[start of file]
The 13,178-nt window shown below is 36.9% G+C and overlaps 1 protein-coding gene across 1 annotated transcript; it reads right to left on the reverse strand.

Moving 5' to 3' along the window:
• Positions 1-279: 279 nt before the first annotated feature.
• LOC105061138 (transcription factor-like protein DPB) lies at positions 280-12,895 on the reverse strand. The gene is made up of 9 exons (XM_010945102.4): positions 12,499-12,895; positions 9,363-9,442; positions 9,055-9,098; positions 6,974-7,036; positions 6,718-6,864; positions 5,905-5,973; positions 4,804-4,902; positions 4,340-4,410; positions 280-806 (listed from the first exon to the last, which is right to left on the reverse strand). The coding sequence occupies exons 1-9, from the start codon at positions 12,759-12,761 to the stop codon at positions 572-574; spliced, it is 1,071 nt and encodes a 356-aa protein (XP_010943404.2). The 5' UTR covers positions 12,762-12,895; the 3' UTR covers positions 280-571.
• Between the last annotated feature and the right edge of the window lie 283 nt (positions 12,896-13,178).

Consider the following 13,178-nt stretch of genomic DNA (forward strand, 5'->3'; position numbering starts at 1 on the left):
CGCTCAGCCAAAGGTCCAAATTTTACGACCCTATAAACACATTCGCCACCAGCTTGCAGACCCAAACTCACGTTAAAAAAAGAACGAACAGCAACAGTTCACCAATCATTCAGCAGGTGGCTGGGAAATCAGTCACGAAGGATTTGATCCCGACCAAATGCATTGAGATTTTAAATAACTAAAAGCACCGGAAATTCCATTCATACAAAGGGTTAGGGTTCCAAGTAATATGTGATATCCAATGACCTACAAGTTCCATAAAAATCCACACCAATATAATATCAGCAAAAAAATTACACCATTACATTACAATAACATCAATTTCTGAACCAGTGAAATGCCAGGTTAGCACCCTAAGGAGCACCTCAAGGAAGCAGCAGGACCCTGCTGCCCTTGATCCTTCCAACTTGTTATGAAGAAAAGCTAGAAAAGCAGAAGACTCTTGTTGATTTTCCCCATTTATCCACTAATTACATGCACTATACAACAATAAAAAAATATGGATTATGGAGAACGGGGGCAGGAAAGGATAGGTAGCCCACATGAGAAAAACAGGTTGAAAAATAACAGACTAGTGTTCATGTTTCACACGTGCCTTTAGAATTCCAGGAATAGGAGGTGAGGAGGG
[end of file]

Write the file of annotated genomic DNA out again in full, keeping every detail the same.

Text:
The 13,178-nt window shown below is 36.9% G+C and overlaps 1 protein-coding gene across 1 annotated transcript; it reads right to left on the reverse strand.

Moving 5' to 3' along the window:
• Positions 1-279: 279 nt before the first annotated feature.
• LOC105061138 (transcription factor-like protein DPB) lies at positions 280-12,895 on the reverse strand. The gene is made up of 9 exons (XM_010945102.4): positions 12,499-12,895; positions 9,363-9,442; positions 9,055-9,098; positions 6,974-7,036; positions 6,718-6,864; positions 5,905-5,973; positions 4,804-4,902; positions 4,340-4,410; positions 280-806 (listed from the first exon to the last, which is right to left on the reverse strand). The coding sequence occupies exons 1-9, from the start codon at positions 12,759-12,761 to the stop codon at positions 572-574; spliced, it is 1,071 nt and encodes a 356-aa protein (XP_010943404.2). The 5' UTR covers positions 12,762-12,895; the 3' UTR covers positions 280-571.
• Between the last annotated feature and the right edge of the window lie 283 nt (positions 12,896-13,178).

Consider the following 13,178-nt stretch of genomic DNA (forward strand, 5'->3'; position numbering starts at 1 on the left):
CGCTCAGCCAAAGGTCCAAATTTTACGACCCTATAAACACATTCGCCACCAGCTTGCAGACCCAAACTCACGTTAAAAAAAGAACGAACAGCAACAGTTCACCAATCATTCAGCAGGTGGCTGGGAAATCAGTCACGAAGGATTTGATCCCGACCAAATGCATTGAGATTTTAAATAACTAAAAGCACCGGAAATTCCATTCATACAAAGGGTTAGGGTTCCAAGTAATATGTGATATCCAATGACCTACAAGTTCCATAAAAATCCACACCAATATAATATCAGCAAAAAAATTACACCATTACATTACAATAACATCAATTTCTGAACCAGTGAAATGCCAGGTTAGCACCCTAAGGAGCACCTCAAGGAAGCAGCAGGACCCTGCTGCCCTTGATCCTTCCAACTTGTTATGAAGAAAAGCTAGAAAAGCAGAAGACTCTTGTTGATTTTCCCCATTTATCCACTAATTACATGCACTATACAACAATAAAAAAATATGGATTATGGAGAACGGGGGCAGGAAAGGATAGGTAGCCCACATGAGAAAAACAGGTTGAAAAATAACAGACTAGTGTTCATGTTTCACACGTGCCTTTAGAATTCCAGGAATAGGAGGTGAGGAGGG